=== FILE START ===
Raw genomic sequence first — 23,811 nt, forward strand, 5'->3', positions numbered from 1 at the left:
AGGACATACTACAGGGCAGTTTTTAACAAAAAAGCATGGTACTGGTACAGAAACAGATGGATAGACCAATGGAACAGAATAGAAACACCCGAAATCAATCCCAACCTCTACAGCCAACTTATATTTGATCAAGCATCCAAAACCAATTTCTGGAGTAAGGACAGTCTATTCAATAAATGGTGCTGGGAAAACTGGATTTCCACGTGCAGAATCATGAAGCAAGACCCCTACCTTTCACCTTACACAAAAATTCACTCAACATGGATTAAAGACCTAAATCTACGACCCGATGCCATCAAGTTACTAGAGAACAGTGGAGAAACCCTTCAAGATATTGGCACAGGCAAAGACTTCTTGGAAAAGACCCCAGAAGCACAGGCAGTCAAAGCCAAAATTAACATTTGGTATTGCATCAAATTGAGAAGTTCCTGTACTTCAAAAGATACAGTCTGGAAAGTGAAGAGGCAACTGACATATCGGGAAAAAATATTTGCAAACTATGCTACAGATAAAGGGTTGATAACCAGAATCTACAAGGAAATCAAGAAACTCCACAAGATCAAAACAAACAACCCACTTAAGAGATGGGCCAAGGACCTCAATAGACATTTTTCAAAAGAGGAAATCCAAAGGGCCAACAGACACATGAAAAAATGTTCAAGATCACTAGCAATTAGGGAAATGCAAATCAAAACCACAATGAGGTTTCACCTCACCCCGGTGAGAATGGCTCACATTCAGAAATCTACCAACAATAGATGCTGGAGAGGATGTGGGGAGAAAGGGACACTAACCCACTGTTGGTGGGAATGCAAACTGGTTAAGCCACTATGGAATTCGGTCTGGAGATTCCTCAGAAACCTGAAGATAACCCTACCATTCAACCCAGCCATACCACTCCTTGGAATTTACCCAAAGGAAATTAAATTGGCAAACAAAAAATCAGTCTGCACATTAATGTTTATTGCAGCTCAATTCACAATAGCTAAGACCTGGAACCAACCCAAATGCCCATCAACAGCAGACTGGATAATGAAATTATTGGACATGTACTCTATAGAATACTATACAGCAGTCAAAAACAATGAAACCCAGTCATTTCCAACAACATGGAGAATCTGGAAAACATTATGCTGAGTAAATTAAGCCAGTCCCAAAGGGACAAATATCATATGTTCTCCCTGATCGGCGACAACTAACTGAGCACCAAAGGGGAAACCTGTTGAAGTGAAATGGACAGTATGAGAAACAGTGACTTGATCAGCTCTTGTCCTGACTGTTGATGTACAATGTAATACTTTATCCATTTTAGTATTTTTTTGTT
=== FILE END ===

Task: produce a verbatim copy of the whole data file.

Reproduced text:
Raw genomic sequence first — 23,811 nt, forward strand, 5'->3', positions numbered from 1 at the left:
AGGACATACTACAGGGCAGTTTTTAACAAAAAAGCATGGTACTGGTACAGAAACAGATGGATAGACCAATGGAACAGAATAGAAACACCCGAAATCAATCCCAACCTCTACAGCCAACTTATATTTGATCAAGCATCCAAAACCAATTTCTGGAGTAAGGACAGTCTATTCAATAAATGGTGCTGGGAAAACTGGATTTCCACGTGCAGAATCATGAAGCAAGACCCCTACCTTTCACCTTACACAAAAATTCACTCAACATGGATTAAAGACCTAAATCTACGACCCGATGCCATCAAGTTACTAGAGAACAGTGGAGAAACCCTTCAAGATATTGGCACAGGCAAAGACTTCTTGGAAAAGACCCCAGAAGCACAGGCAGTCAAAGCCAAAATTAACATTTGGTATTGCATCAAATTGAGAAGTTCCTGTACTTCAAAAGATACAGTCTGGAAAGTGAAGAGGCAACTGACATATCGGGAAAAAATATTTGCAAACTATGCTACAGATAAAGGGTTGATAACCAGAATCTACAAGGAAATCAAGAAACTCCACAAGATCAAAACAAACAACCCACTTAAGAGATGGGCCAAGGACCTCAATAGACATTTTTCAAAAGAGGAAATCCAAAGGGCCAACAGACACATGAAAAAATGTTCAAGATCACTAGCAATTAGGGAAATGCAAATCAAAACCACAATGAGGTTTCACCTCACCCCGGTGAGAATGGCTCACATTCAGAAATCTACCAACAATAGATGCTGGAGAGGATGTGGGGAGAAAGGGACACTAACCCACTGTTGGTGGGAATGCAAACTGGTTAAGCCACTATGGAATTCGGTCTGGAGATTCCTCAGAAACCTGAAGATAACCCTACCATTCAACCCAGCCATACCACTCCTTGGAATTTACCCAAAGGAAATTAAATTGGCAAACAAAAAATCAGTCTGCACATTAATGTTTATTGCAGCTCAATTCACAATAGCTAAGACCTGGAACCAACCCAAATGCCCATCAACAGCAGACTGGATAATGAAATTATTGGACATGTACTCTATAGAATACTATACAGCAGTCAAAAACAATGAAACCCAGTCATTTCCAACAACATGGAGAATCTGGAAAACATTATGCTGAGTAAATTAAGCCAGTCCCAAAGGGACAAATATCATATGTTCTCCCTGATCGGCGACAACTAACTGAGCACCAAAGGGGAAACCTGTTGAAGTGAAATGGACAGTATGAGAAACAGTGACTTGATCAGCTCTTGTCCTGACTGTTGATGTACAATGTAATACTTTATCCATTTTAGTATTTTTTTGTT